EFFORTS to have Clare County Council purchase Our Lady’s Hospital for future development are continuing, despite the council’s CEO effectively ruling out the proposal earlier this week.
CEO Pat Dowling said that a feasibility study into the purchase of the site, which did not sell at auction last week, found it would be financially prohibitive.
However, members of the Ennis Municipal District have voted in favour of formally requesting the CEO to buy the site, while Councillor Johnny Flynn has written to the CEO, asking him to reconsider the council’s position.
At the meeting of Ennis Municipal District, a motion was proposed by both Councillor Flynn and Councillor Mary Howard, asking that the chief executive buy the site as an “Ennis strategic project”.
Councillor Flynn said the Ennis site is the “best one in Clare” to fit in with national policy and avail of potential capital funding under the Government’s National Planning Framework Ireland 2040.
The motion continued, “This strategic site and the adjoining Information Age Park, owned by Shannon Commercial Group, combined is of a suitable size, 40 acres in total, zoned and well serviced, with infrastructure for necessary job creation opportunities, new housing and apartment provision and community / recreation development that Ennis and Clare needs.”
Responding, Brian McCarthy, acting director of services, stated, “Following the consideration of the notice of motion and having considered all aspects involved, the purchase of the property does not form part of the strategic or financial objectives of Clare County Council at present.”
However, Councillor Flynn, making the case for the proposal to be reconsidered, stated, “This is an opportunity that’s too good to miss.” He said the auction of the site on Wednesday is expected to be at a reduced price, below the €800,000 reserve of last week’s auction.
He said the Tier 1 zoned land is a “critical landholding”, when considered in association with the adjacent Shannon Group IAP lands with infrastructure already in place to meet the potential, in terms of additional jobs, housing recreation and other facilities.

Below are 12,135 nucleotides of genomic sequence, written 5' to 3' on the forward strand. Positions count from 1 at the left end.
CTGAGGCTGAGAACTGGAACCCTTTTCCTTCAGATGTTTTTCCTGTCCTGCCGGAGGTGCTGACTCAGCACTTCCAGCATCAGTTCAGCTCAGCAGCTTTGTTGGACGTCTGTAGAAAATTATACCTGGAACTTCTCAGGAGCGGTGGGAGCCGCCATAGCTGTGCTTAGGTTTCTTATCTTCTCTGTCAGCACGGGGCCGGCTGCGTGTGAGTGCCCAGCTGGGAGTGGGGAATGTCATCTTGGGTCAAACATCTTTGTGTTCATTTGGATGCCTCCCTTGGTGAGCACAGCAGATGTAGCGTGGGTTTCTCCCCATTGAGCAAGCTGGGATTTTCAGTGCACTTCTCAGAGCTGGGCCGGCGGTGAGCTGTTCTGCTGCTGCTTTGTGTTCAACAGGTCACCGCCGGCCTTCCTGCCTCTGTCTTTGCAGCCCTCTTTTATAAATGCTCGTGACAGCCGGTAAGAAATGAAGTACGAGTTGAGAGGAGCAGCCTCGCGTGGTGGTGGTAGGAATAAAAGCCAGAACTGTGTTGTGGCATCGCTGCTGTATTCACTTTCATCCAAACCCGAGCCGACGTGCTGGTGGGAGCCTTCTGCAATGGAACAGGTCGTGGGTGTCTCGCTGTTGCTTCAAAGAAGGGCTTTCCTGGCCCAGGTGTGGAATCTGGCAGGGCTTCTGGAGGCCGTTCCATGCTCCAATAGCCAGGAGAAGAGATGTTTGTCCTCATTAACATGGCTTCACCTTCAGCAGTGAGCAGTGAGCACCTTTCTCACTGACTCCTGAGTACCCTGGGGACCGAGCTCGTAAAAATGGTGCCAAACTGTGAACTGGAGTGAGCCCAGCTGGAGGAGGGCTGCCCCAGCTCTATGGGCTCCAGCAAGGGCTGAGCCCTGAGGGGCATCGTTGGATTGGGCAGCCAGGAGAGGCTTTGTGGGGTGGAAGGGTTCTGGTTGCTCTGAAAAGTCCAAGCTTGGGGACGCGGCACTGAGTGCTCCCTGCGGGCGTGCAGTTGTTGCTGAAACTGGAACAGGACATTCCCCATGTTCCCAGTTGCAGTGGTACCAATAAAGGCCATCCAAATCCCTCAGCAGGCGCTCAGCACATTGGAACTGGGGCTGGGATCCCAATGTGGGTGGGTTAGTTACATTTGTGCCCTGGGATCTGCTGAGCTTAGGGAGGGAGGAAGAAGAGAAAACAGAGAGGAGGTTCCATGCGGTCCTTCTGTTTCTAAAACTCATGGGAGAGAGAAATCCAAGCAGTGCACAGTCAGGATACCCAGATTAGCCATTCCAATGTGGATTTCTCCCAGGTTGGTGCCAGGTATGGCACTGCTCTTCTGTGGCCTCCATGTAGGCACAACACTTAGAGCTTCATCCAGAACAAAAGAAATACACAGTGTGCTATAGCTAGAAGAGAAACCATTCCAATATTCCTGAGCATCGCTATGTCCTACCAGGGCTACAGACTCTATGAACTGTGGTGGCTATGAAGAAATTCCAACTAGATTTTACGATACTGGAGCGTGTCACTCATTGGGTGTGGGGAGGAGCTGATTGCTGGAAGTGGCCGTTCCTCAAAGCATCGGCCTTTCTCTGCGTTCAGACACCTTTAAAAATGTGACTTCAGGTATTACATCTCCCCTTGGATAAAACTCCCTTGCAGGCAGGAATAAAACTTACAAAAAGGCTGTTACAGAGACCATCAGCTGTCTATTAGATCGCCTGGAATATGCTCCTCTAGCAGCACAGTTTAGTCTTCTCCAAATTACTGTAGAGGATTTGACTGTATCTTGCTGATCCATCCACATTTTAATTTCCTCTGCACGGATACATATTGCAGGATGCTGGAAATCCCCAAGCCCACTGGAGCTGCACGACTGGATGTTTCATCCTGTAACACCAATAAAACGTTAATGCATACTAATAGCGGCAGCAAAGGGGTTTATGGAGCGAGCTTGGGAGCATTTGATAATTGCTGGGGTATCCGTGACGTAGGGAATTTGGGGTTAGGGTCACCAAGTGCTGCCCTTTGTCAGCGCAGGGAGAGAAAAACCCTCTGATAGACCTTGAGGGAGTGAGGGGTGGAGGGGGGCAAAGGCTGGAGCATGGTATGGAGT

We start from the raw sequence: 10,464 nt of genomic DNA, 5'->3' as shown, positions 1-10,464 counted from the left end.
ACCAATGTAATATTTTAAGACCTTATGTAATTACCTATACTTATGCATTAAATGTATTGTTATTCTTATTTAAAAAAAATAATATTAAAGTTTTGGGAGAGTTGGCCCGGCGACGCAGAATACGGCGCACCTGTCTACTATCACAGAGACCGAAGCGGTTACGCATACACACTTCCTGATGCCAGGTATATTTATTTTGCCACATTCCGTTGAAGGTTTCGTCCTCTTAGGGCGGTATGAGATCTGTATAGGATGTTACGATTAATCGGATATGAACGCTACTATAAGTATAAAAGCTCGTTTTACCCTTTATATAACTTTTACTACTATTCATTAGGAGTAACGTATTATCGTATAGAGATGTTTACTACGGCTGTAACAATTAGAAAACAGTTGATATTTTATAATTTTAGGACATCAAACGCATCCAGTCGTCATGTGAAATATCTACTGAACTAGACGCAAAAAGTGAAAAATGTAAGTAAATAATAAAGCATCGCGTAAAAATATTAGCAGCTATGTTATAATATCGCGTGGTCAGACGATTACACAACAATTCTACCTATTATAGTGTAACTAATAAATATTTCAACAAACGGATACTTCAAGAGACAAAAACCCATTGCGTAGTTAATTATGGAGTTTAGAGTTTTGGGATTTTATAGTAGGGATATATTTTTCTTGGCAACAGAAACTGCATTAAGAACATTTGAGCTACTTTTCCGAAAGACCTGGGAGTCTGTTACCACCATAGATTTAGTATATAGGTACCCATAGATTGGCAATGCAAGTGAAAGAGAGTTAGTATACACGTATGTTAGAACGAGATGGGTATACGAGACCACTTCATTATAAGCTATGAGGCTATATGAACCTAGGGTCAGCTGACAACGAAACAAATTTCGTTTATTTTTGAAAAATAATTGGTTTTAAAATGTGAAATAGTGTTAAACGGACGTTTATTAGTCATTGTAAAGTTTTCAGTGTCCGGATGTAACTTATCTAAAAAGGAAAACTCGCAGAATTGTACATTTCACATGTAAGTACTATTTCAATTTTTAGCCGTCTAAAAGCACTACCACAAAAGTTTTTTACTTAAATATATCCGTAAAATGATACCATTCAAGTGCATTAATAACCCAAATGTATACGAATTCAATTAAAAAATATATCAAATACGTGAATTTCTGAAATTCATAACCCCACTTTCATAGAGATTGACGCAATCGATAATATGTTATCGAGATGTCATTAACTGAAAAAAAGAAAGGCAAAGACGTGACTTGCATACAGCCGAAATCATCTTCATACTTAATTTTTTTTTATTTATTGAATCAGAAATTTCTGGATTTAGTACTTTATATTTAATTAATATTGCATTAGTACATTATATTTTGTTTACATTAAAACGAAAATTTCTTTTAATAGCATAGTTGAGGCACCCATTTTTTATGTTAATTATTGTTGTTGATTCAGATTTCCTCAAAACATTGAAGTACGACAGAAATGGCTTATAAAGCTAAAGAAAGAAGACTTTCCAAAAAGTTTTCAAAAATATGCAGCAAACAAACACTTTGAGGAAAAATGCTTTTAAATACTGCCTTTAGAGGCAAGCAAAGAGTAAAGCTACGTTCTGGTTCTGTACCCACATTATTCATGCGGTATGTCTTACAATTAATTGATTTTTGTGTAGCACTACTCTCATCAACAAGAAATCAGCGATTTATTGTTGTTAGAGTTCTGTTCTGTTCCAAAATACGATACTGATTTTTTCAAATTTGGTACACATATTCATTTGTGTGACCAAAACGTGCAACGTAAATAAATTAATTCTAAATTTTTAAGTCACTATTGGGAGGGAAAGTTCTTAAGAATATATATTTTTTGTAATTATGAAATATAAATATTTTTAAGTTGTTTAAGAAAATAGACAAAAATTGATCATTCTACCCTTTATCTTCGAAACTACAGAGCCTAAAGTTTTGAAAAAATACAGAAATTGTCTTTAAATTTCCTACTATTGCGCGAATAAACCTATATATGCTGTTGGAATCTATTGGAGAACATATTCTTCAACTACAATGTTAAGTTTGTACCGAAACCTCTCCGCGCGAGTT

Councillor Howard added, “It’s rare you get a site this size and in this proximity to town.” She said the former hospital had become “an eyesore” since it was sold by the HSE and warned the council against “missing the boat”.
Councillor Tom McNamara pointed out that, as well as the cost of the site to the council, there would also be an obligation to secure the area, which he estimated could cost up to €100,000 a year. “I feel it’s a job for a developer to come in and do the site and we would be willing to work with them. I believe it’s not in the remit of the council at this point to get involved with the site.”
Both Councillor Flynn and Councillor James Breen proposed that a vote be taken on whether to request the council to consider buying the site. The councillors voted in favour, five for and two against.
Mr Dowling told a council meeting on Monday that he could not proceed with trying to purchase the site, as the financial figures indicated the costs incurred by the local authority would be “prohibitive”. The CEO said his comments should not in any way detract from the attractiveness of the site from a private sector investor. He told councillors he would not like to rush into making a decision at this time.
From a local authority perspective, he acknowledged that the council did own the site before it decided to sell it. He added that the council would be looking at various sites in the town, as part of the overall development strategy for 2040.